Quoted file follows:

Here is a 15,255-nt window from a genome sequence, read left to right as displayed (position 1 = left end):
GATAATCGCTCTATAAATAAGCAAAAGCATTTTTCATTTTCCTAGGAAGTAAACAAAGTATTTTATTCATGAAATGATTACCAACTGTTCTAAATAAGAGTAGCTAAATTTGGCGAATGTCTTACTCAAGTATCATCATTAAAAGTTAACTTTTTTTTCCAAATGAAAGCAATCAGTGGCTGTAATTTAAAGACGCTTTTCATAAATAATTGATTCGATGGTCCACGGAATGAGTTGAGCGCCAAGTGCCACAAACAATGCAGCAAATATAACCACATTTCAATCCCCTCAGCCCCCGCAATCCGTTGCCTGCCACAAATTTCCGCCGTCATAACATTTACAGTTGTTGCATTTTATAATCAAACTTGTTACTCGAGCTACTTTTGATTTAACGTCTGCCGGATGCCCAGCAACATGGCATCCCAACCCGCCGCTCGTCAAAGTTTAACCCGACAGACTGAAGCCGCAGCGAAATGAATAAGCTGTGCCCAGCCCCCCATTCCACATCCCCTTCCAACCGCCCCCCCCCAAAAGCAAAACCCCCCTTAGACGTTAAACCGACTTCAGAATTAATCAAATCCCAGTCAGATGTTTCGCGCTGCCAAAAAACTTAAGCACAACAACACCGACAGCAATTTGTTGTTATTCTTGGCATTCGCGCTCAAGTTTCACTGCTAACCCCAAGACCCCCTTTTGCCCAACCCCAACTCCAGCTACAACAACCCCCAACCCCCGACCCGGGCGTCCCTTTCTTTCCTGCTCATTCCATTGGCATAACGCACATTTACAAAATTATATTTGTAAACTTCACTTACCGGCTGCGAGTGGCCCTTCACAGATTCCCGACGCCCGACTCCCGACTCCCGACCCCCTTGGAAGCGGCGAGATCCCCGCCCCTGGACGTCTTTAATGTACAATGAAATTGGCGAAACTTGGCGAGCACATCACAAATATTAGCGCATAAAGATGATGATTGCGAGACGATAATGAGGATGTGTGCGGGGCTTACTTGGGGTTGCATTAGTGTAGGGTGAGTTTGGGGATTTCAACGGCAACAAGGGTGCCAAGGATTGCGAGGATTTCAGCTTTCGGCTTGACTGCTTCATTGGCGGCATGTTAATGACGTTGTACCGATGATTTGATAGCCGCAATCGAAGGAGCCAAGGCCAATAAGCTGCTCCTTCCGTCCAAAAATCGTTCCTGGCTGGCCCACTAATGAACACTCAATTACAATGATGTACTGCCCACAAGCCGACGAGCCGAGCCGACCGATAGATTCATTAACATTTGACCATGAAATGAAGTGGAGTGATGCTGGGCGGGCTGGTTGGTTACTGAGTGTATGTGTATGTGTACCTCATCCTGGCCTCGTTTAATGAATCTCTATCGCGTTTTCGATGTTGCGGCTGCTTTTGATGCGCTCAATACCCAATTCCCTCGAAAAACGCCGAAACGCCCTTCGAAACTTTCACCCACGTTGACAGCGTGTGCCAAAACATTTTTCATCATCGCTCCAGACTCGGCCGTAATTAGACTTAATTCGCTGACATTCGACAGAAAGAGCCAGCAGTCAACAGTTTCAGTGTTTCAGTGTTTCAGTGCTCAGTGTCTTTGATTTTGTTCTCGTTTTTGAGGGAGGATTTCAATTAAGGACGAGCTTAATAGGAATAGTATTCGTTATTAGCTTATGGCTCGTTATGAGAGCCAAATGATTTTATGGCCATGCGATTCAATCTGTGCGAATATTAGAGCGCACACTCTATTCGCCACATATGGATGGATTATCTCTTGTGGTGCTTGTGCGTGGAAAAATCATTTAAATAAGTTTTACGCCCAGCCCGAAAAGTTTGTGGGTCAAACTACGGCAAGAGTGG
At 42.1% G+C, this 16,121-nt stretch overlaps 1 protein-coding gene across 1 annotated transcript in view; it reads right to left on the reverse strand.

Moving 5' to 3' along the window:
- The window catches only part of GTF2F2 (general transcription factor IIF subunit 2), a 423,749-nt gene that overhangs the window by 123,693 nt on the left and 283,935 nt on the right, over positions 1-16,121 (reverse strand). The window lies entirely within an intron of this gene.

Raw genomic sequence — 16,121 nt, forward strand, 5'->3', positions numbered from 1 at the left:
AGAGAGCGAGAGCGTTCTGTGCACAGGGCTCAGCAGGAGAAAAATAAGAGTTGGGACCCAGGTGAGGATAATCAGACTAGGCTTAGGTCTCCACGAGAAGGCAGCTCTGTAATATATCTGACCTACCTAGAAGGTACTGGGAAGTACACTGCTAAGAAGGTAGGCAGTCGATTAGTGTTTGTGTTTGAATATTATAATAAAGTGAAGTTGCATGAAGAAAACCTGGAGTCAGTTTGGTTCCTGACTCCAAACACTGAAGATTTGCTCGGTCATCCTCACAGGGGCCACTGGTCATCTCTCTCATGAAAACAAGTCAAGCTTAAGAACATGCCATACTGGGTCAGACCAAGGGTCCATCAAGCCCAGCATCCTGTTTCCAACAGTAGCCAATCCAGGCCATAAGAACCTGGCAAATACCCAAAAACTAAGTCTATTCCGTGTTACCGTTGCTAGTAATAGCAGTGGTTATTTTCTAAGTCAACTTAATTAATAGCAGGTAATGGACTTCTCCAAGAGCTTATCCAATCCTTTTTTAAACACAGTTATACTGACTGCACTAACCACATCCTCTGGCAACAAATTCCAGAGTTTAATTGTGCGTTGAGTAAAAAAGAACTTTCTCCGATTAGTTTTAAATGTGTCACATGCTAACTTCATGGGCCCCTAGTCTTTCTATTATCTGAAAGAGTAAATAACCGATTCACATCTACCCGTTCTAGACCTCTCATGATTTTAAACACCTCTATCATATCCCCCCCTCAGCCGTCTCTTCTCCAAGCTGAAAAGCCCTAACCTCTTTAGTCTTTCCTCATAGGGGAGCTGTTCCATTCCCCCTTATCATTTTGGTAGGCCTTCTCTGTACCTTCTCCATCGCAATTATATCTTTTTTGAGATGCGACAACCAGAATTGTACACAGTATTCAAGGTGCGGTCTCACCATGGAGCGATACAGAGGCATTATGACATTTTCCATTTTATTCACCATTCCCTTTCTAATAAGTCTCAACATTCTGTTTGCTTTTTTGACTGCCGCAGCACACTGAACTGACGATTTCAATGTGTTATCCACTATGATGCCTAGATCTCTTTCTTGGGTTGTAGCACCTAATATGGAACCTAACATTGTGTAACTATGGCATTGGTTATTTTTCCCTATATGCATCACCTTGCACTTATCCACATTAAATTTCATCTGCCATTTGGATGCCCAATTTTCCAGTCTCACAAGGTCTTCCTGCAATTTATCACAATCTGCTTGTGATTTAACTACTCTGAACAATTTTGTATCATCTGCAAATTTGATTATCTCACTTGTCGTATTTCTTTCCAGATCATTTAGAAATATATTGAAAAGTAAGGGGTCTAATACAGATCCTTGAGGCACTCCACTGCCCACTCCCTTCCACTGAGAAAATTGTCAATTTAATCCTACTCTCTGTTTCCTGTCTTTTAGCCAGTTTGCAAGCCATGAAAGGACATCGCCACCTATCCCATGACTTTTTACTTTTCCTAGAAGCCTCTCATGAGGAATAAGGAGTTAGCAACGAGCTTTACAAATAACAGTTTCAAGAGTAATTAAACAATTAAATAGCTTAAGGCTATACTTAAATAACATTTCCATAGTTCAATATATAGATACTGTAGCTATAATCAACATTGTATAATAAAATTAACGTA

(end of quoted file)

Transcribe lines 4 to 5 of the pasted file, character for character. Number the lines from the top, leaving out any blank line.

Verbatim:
Moving 5' to 3' along the window:
- The window catches only part of GTF2F2 (general transcription factor IIF subunit 2), a 423,749-nt gene that overhangs the window by 123,693 nt on the left and 283,935 nt on the right, over positions 1-16,121 (reverse strand). The window lies entirely within an intron of this gene.